Pacing The Fence - The Horse Forum

 
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post #1 of 8 Old 04-08-2012, 08:55 PM Thread Starter
Weanling
 
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Pacing The Fence

Starting late this afternoon, I looked out the window and saw my 8yr old tb mare pacing the fenceline. She is walking back and fourth, probably about 50ft before she turns back each time.

I went out to see if I could figure out what she seems so anxious about and noticed that as she is pacing, she is also touching the fenceline with her nose as she is walking back and fourth. When she saw me out there, she came straight to me. I pet her and tried to talk to her to calm her down.

She has plenty of hay and water out with her. She is also out there with my 4yr old tb mare who seems perfectly relaxed just eating the hay.

When I talk to my 8 yr old (Samra) she seems to relax a bit and goes back to eating her hay, bossing around the younger mare, and being her usual self. After 5-10 minutes she goes back to walking the fenceline.

We moved about a week and a half ago so its a newer environment but they adjusted very quickly and easily and never showed any signs of nervousness or upset.

Not sure if this could have anything to do with it, but both mares also just came into their first heat of the season and are both making it very obvious.

Sorry that seemed like rambling. Any ideas why she could be pacing or things I could try to get her to relax?
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Last edited by loveyourhorse; 04-08-2012 at 08:58 PM.
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post #2 of 8 Old 04-08-2012, 09:16 PM
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There's something over the fence she sensed that she wants. A cute boy more than likely.
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post #3 of 8 Old 04-08-2012, 11:27 PM Thread Starter
Weanling
 
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thanks for your response. Its a rather windy day and we are down wind so you may be right. She's going on about 3 hours now and has made herself a nice little rut in the dirt along the fence.
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post #4 of 8 Old 04-09-2012, 09:51 PM Thread Starter
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day 2 of pacing continues... she's been pacing for the majority of 7 hours today. She stops and eats for a few minutes and will get some water, she will come say hi when I go outside, but then its right back to pacing that fence...
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post #5 of 8 Old 04-09-2012, 10:29 PM
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Hmm.. Maybe try adding a different horse to the herd? She may not be comfortable with the younger horse as a companion..

“Good things come to those who wait… greater things come to those who get off their ass and do anything to make it happen.” - Unknown
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post #6 of 8 Old 04-09-2012, 11:05 PM Thread Starter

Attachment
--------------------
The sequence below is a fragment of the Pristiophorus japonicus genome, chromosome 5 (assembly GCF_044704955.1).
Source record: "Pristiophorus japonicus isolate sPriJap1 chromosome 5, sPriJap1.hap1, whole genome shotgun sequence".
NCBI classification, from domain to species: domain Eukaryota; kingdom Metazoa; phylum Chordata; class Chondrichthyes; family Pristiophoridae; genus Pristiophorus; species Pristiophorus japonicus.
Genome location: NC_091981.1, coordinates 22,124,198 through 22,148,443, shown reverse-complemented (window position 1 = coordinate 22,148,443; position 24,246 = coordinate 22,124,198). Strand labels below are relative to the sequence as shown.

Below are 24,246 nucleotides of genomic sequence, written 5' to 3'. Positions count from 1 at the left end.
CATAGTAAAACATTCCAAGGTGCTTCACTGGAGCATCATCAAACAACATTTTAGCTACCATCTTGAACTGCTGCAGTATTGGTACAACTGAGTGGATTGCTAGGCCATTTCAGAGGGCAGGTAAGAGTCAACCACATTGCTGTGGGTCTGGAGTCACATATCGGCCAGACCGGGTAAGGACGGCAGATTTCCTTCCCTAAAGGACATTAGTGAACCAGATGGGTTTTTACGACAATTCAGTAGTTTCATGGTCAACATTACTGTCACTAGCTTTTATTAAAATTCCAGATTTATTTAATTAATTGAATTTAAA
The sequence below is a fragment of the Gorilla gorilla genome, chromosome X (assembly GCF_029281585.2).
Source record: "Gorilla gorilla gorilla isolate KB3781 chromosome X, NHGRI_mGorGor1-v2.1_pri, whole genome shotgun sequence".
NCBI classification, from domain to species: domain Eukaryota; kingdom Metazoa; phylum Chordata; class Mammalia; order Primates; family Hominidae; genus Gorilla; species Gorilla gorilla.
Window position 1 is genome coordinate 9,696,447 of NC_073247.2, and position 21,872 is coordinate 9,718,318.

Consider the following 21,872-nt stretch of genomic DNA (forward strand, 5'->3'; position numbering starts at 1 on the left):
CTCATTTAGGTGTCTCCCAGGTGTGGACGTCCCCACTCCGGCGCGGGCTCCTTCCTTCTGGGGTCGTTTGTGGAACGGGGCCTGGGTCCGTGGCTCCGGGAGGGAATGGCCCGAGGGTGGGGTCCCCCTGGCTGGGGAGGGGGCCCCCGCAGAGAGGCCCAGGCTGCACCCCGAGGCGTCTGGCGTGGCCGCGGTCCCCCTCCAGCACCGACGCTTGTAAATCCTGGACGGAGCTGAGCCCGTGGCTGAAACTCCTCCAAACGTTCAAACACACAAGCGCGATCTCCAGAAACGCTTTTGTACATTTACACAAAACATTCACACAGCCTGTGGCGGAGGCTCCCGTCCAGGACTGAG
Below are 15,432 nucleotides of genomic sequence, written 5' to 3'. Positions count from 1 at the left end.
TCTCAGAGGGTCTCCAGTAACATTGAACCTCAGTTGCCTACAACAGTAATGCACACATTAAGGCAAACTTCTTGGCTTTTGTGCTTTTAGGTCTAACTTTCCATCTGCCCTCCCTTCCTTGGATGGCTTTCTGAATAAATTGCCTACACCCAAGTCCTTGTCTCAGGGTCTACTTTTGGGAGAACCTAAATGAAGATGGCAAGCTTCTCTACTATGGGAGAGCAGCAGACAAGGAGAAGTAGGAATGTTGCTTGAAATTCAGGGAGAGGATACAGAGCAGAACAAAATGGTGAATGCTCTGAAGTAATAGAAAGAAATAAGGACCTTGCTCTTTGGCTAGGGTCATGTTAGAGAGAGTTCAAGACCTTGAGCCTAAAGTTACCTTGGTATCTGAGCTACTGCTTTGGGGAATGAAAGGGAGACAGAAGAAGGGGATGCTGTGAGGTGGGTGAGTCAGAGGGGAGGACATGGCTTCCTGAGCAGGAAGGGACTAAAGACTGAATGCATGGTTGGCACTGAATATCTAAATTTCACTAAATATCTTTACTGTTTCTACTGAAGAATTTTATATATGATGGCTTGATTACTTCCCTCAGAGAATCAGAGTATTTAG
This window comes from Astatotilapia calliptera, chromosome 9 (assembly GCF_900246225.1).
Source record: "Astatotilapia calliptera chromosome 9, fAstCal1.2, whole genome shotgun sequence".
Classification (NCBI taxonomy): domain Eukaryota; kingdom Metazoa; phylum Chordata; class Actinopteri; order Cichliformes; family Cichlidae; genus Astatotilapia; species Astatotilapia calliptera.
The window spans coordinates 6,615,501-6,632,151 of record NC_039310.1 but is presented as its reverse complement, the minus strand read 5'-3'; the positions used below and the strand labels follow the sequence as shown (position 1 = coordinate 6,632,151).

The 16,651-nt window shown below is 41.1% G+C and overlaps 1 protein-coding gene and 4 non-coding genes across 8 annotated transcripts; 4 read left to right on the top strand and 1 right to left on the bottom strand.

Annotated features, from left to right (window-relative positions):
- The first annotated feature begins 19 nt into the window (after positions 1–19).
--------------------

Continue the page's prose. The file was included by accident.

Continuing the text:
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I only own 2 horses and they are kept at my home so I am not able to add another horse unless I buy another one (which I don't want to do at this time). They have been living together for 6 months now and get along very well.
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post #7 of 8 Old 04-10-2012, 02:27 AM
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WE may never know what it is that's caausing her to pace. But I have an idea it may be a bit of anxiety from the move. Something along the lines of missing the old pasture/barn/home.... She'll most likely calm down before too long and settle in to her new home. She might smell/sense something down wind. Have you checked to see if there are other horses in the vicinity?
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post #8 of 8 Old 04-10-2012, 08:33 AM
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My horse is a serial fence pacer, doing exactly what you describe yours doing, when something about the stable makes her anxious. Like yours, mine would come straight to me and remained completely fine to ride. I have theories as to what causes it but no way of knowing for sure. As I keep her at livery/boarded, I don't have that much control over management so the only solution I've found is to move her to a place that she finds acceptable.

The bad news is that since you're keeping yours at home, you obviously can't move them. But the good news is that you're keeping them at home so management is all up to you and not some yard owner with their own way of doing things. Some of the things that may have set my horse off were uncertainty in her daily routine and not being able to see other horses, and perhaps the phase of the moon. For instance, I can't keep her at those DIY yards where everyone follows their own schedule and all the horses are in and out or being fed at different (and random) times. Drives her nuts.
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